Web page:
Horses rarely get ear mites, and the condition often gets confused with ticks or lice in the ears. A diagnosis of ear mites requires that a veterinarian remove a sample of the ear wax where the mites thrive, and look for mites under a microscope. Symptoms of an ear mite infestation include droopy ears, sensitive ears, rubbing the ears, tilting the head to one side and dark waxy discharge. The veterinarian, if he finds an ear mite infestation, will probably prescribe ear drops, of some form, for you to administer to the horse.
- Skill level:
Things you need
- Ear solution
Prepare the solution or ear drops as directed by the vet. He might recommend a mixture of mineral oil and a commercial small animal ear or tick solution. This depends on the vet's preference and the severity of the infestation.
Grab the base of the ear with your right hand for his right ear and the left hand for his left ear. Position your elbow to block his view of the dispenser.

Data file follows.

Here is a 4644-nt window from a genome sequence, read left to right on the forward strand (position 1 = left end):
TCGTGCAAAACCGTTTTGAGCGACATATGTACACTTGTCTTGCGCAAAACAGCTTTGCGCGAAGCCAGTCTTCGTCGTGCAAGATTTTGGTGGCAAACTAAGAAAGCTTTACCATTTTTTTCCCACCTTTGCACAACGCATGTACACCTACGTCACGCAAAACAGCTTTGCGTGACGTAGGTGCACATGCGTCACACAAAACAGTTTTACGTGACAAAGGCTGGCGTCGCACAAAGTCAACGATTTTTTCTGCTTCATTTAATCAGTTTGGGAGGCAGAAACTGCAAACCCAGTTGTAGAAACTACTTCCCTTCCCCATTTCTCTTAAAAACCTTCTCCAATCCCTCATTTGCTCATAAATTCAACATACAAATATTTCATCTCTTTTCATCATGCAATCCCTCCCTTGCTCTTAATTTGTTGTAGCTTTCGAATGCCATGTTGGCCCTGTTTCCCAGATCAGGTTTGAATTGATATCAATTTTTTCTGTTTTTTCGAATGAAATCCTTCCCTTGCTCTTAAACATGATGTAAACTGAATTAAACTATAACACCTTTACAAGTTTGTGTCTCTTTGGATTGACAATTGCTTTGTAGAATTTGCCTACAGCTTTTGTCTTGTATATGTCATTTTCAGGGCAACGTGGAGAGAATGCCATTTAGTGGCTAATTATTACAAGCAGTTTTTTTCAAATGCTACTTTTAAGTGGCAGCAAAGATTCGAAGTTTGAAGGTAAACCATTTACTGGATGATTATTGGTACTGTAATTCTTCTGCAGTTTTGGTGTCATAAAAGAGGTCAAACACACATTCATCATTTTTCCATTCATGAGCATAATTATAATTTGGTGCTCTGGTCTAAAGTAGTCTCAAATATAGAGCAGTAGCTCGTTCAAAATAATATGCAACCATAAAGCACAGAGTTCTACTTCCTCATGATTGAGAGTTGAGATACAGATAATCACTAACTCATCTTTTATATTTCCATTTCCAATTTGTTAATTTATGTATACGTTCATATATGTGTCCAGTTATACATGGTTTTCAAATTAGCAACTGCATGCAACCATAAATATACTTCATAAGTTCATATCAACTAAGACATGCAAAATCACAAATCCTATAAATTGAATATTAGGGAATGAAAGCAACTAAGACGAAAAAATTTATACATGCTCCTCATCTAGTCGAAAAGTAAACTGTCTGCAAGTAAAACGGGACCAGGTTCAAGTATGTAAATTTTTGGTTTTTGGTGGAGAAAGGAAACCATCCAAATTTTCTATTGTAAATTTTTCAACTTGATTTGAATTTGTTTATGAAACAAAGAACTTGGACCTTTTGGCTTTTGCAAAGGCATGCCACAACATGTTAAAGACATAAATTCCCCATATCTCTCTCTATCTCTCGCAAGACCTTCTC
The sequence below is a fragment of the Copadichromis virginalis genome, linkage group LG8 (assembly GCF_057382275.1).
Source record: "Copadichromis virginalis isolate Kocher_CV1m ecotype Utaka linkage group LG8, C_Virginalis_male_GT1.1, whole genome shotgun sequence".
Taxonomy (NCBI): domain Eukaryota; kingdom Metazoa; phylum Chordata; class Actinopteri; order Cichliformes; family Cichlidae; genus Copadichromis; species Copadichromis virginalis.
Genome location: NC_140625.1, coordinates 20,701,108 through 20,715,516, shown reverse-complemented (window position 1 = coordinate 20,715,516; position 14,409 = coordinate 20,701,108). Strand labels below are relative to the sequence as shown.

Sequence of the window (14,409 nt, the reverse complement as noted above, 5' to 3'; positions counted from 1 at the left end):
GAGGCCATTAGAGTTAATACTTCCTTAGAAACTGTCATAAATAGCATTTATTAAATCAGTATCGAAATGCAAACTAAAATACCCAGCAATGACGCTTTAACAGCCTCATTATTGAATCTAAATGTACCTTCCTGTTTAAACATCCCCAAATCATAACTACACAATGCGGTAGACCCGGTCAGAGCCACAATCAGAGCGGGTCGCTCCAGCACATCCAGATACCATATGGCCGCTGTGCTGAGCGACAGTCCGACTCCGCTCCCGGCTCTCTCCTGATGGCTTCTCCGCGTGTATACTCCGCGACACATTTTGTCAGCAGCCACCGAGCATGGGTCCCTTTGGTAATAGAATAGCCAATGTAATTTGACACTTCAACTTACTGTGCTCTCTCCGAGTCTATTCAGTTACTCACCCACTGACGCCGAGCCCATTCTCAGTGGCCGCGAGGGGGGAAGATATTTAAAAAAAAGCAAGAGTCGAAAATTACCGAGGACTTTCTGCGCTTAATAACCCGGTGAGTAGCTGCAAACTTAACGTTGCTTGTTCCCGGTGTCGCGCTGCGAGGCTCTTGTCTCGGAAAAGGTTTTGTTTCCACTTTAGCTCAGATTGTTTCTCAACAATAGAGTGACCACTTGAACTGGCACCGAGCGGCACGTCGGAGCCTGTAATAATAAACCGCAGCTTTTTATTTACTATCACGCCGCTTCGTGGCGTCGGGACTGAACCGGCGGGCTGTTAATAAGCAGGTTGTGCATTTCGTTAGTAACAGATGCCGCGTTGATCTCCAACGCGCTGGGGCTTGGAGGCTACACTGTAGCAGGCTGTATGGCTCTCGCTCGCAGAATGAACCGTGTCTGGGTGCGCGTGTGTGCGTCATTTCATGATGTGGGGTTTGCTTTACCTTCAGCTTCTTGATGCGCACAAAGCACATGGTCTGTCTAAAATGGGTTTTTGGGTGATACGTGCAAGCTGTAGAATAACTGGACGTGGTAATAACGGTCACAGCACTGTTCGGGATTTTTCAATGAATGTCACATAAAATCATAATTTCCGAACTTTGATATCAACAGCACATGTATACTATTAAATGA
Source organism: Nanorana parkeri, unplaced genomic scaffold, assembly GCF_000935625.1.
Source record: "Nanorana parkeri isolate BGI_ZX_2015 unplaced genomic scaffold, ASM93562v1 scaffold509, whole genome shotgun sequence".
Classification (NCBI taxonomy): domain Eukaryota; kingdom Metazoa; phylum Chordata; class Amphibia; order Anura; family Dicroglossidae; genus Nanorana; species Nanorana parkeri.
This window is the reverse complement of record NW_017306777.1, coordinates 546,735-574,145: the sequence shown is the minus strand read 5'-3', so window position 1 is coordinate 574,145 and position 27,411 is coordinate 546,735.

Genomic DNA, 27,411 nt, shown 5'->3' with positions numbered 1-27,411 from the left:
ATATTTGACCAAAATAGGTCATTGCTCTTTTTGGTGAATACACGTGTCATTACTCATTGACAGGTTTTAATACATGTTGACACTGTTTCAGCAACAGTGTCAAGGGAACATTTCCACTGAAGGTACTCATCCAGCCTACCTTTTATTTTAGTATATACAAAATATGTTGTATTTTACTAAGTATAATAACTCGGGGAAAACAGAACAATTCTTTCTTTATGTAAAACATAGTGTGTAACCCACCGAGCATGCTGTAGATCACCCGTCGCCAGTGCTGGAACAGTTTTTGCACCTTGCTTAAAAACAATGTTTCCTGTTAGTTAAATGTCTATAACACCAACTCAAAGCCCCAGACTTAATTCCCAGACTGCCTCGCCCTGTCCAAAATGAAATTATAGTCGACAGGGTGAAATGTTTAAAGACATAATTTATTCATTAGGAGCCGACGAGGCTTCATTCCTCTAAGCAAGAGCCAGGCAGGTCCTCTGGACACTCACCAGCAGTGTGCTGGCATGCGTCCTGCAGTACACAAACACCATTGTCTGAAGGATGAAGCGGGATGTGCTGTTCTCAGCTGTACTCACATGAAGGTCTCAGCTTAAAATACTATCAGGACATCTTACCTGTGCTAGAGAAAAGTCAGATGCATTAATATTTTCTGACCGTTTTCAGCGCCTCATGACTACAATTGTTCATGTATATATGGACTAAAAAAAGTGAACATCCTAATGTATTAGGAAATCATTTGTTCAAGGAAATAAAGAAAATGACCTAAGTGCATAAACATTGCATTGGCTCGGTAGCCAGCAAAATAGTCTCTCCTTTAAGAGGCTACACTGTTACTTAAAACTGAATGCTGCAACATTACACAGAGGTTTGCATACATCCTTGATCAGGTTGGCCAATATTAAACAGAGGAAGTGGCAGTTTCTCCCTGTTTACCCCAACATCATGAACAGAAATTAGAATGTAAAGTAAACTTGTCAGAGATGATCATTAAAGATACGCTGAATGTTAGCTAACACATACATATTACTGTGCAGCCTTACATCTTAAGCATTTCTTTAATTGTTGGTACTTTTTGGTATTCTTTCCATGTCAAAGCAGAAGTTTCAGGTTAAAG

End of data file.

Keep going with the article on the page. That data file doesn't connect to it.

Coat the interior of the ear from tip to base, releasing the entire amount of solution into the ear. Let the entire solution drain into the ear before releasing the ear. Repeat this for the other ear. Repeat as directed by the vet.
Tips and warnings
- Horses with ear mites frequently display a sudden dislike of ear touching and putting on the bridle.
- Other sources of similar symptoms include ticks, bacterial infection, growth or foreign body lodged in the ear canal.
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